1. Numerical simulation of quantum systems
The research focus of the Arnold group is on the mathematical analysis and the development of efficient numerical methods for quantum mechanical simulations with applications to quantum wave guides and quantum transport through tunneling structures.
Crucial numerical aspects that are being tackled by this research group include transparent boundary conditions (for the Schr¨odinger equation, e.g.) and WKBdiscretizations for highly oscillatory solutions. The formulation and stable discretization of open or transparent boundary conditions are important for accurate simulations of quantum scattering problems and for reducing the simulation domain in order to increase the computational efficiency. Such boundary conditions are non-local in time and in space (in 2 or 3 dimensional situations). Hence, their numerical treatment is very delicate and can be time consuming. The group around Arnold has developed novel approaches for such boundary conditions in conjunction with finite difference schemes (for planar, wave guide and circular geometries).
Highly oscillatory differential equations appear in many wave propagation problems, like quantum mechanical electron transport, e.g. Standard discretizations schemes (be it finite differences or FEMs) have to resolve (already for 1D problems) each oscillation with at least 10 grid points which can lead to substantial numerical costs for non-linearly coupled systems. The goal of WKB-based numerical schemes is to develop efficient and, simultaneously, highly accurate numerical schemes, which do not need to resolve each oscillation. This can be achieved by eliminating the dominant oscillation frequency, if the resulting oscillatory integrals are discretized appropriately. The key aspect is here to resolve the weak limit of the Schroedinger solution (i.e. the semi-classical limit h --> 0) correctly, even for a constant grid spacing! Such schemes are currently being developed, and they appear highly supperior to existing techniques (both with respect to accuracy and computational effort).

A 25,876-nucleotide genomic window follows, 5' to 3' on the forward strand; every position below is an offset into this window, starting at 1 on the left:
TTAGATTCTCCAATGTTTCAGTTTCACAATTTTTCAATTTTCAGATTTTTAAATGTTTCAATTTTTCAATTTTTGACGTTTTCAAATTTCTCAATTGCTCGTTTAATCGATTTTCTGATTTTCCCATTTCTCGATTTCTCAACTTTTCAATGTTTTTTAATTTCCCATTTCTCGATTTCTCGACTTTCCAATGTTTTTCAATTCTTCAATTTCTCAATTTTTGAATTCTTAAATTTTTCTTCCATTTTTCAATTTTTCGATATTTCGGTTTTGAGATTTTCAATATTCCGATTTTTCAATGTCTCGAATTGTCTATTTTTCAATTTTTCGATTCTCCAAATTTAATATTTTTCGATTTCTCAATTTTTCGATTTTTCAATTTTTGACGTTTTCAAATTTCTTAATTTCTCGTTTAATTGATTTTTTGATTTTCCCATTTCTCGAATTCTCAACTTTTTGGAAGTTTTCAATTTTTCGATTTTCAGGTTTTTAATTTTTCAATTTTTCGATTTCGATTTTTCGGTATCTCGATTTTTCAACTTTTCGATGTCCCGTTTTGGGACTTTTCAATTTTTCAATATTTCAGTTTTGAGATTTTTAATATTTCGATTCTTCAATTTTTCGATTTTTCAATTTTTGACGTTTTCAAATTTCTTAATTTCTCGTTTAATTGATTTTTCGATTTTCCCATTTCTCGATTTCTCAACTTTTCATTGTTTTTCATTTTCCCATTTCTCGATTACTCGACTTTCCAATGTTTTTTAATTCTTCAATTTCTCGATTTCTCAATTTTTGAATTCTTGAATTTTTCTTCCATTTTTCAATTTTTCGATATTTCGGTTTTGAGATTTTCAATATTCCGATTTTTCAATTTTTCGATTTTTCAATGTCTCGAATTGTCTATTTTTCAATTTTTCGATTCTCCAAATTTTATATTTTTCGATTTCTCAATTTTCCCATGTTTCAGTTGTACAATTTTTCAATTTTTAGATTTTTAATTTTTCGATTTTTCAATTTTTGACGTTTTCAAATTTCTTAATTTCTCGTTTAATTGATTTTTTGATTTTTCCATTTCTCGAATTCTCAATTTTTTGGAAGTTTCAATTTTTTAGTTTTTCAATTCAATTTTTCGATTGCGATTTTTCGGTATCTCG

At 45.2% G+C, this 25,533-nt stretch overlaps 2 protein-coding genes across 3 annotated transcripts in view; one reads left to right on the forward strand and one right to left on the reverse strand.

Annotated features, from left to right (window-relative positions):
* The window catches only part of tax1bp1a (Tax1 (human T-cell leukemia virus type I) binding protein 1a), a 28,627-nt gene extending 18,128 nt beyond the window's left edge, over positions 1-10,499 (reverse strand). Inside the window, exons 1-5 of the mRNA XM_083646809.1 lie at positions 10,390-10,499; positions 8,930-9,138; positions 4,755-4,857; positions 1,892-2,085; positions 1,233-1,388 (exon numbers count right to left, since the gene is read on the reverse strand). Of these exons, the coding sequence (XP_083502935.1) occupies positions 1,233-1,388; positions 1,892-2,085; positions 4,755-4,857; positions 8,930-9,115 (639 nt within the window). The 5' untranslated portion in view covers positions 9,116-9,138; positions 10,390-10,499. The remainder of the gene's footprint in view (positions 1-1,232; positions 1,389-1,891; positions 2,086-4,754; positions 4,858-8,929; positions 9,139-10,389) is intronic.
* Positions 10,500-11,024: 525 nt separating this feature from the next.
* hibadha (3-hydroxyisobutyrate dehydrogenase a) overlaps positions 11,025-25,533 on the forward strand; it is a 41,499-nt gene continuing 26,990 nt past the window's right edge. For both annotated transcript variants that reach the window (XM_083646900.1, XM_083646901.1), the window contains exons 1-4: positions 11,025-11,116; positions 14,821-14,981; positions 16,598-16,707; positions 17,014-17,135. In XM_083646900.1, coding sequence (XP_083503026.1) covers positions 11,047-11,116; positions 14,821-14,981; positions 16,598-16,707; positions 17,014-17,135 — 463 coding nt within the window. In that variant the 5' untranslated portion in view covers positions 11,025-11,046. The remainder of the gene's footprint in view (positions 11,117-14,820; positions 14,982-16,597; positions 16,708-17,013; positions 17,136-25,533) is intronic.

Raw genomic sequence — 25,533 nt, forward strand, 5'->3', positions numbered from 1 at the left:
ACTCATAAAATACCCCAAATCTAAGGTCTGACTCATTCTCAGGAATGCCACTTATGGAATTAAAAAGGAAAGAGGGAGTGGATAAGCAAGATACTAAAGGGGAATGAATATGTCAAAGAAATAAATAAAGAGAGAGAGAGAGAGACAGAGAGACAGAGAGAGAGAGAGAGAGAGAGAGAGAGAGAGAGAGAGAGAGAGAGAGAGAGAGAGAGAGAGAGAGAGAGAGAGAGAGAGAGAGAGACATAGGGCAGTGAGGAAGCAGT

The research of Othmar Koch focusses on efficient numerical methods for the multi-configuration time-dependent Hartree (MCTDH) and Hartree-Fock (MCTDHF) methods with applications in photonics (ultrafast laser pulses) and in quantum chemistry (quantum molecular dynamics). Of particular importance are here geometric numerical integration schemes that preserve, on the discrete level, some of the conserved quantities of the continuous system. Moreover, the approximation of the meanfield terms appearing in the MCTDH(F) equations by low rank operators can be improved by using hierarchical matrices, since this constitutes the computationally most demanding part of the numerical solution methods.
Fruitful cooperations between Arnold and the group of J¨ungel have been existing for many years and are funded by the FWF via the Wissenschaftskolleg “Differential Equations”, for example. Within the CompMat consortium new cooperations are planed with the groups of Held and Burgd¨orfer (numerical simulations of quantum systems, in particular low dimensional structures). Moreover, Dr. Koch’s research on numerical aspects of MCTDHF models (in particular approximation strategies for nonlocal (integral) operators) is of high interest in many physics and chemistry applications. Within the CompMat consortium it lends itself to cooperations with the groups of Melenk and Blaha.